The mayor of the little town where Jesus was born is denouncing Neiman Marcus for misrepresenting the origin of Christmas gifts imported from Bethlehem.
"I'm astonished ... This is illegal," Vera Baboun said of the Dallas-based luxury chain's sales of imported olive wood labeled incorrectly as products of Israel.
The mayor added: "It’s not Israel. Bethlehem is Palestine."
Labels placed on the nativity scenes being sold at the department stores read: "Hand crafted in Bethlehem, Israel."
The Palestinian city is in the Israel-occupied West Bank.
Baboun said she planned to take action to prevent the issue from reoccurring at least on her end, adding she felt "so bad" upon learning her town's products were being marketed dishonestly.
"It’s unacceptable ... From our side, from the olive wood store and from their side," she said. "God knows how much we are working in order to keep this a traditional and a national Bethlehemite product. And this is very important."
Palestinian officials say the labels are intended to mislead.
"First of all, no matter the effort displayed either by Israel or by some of their allies, Bethlehem is an integral part of Palestine. And Bethlehemites are Palestinians -- both Christians and Muslims," said Xavier Abu Eid, a PLO official.
Abu Eid, whose family is from the Bethlehem area, said the labeling aimed to "normalize" Israel's annexation of Palestinian territory.
"To say that Bethlehem is part of Israel is not only an attempt to normalize the annexation of occupied territory. But it's also an attempt at fooling the consumers. The consumers have the right to know from where the product is coming. And this product in particular is coming from Bethlehem, Palestine."
A Neiman Marcus spokesperson replied to inquiries on this topic with an email statement that said the company could not discuss logistics because doing so might disclose proprietary information.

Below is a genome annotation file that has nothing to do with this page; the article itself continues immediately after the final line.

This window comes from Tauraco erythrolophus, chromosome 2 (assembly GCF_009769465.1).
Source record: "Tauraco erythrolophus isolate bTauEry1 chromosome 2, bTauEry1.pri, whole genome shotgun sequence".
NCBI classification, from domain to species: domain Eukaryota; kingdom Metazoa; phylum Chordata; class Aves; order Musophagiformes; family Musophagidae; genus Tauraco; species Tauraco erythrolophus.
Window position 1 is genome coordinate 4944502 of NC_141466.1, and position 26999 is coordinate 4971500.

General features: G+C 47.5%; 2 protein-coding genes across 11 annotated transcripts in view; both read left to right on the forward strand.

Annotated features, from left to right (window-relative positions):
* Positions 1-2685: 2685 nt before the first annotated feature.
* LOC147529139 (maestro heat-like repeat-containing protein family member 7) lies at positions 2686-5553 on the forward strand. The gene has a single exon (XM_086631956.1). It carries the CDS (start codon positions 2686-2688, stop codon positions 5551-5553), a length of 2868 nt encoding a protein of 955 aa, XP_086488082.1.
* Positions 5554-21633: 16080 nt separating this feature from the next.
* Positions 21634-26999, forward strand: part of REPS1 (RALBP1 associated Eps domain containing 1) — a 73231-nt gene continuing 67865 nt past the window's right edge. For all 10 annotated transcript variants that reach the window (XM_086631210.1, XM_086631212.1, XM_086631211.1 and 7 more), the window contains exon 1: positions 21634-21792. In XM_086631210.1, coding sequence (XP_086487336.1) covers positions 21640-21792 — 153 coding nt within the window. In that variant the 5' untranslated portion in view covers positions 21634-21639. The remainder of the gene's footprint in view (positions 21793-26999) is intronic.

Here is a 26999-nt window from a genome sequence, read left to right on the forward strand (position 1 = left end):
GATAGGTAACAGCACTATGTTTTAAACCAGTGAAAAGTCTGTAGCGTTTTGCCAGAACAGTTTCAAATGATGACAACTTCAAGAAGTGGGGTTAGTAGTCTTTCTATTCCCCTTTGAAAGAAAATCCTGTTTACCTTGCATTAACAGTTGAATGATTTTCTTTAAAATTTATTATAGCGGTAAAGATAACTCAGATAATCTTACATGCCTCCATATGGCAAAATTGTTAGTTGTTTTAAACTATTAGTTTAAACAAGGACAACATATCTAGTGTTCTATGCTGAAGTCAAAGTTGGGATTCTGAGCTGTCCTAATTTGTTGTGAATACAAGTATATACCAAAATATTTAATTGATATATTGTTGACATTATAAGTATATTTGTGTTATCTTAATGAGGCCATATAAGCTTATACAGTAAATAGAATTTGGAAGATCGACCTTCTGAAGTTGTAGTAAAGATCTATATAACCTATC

The statement also said "Our import division is based in our Distribution Center in Longview, Texas and they are in charge of making sure all of our imported products, fashion, fur, home goods, etc. are properly labeled in accordance with all applicable laws."
Katrina Skinner, a spokeswoman for US Customs and Border Protection, said that origin labels bearing the name "Bethlehem, Israel" would not be in compliance with federal regulations.
"With respect to the specific inquiry concerning the use of the marking 'Made in Bethlehem, Israel,' the language would be considered not legally marked in accordance with the policy stated in T.D. 97-16 because Bethlehem is within the West Bank," she said.
Companies like Neiman Marcus can be fined a percentage of their imports' value if found to be not compliant. It is usually around 10 percent of the import price. Penalties increase for egregious violations like undermining foreign sanctions, or for mislabeling products to indicate they were from areas subject to less taxes.
But compliance experts say the real risk is losing trust.
"The biggest issue with any compliance challenge isn't the money that you pay for the fine. It's the loss of trust and credibility you have with your consumers," says Ryan McConnell, a compliance specialist and adjunct professor at the University of Houston's law school.
"If you bought something thinking it was one thing and it was something else, and that mattered to you, you'll remember that forever. And you'll tell your friends about it, and you might not shop at that store anymore," he said. "And that's the kind of stuff you can't fix."
In January, the Obama administration reiterated longstanding United States policy on the labeling of goods from the West Bank. The move was widely seen as a message to Israeli settlers not to label their products as "Made in Israel." The U.S. views Israel's settlements in the West Bank as illegitimate.
But the customs rules for labeling West Bank goods apply equally to U.S. importers receiving Palestinian products.
Regulations distinguishing Israel from the Palestinian territories date back to the 1990s. The Clinton administration issued the rules in 1995 and 1997 requiring unique origin labels for imports manufactured in Israel, as opposed to those produced in the West Bank or Gaza Strip.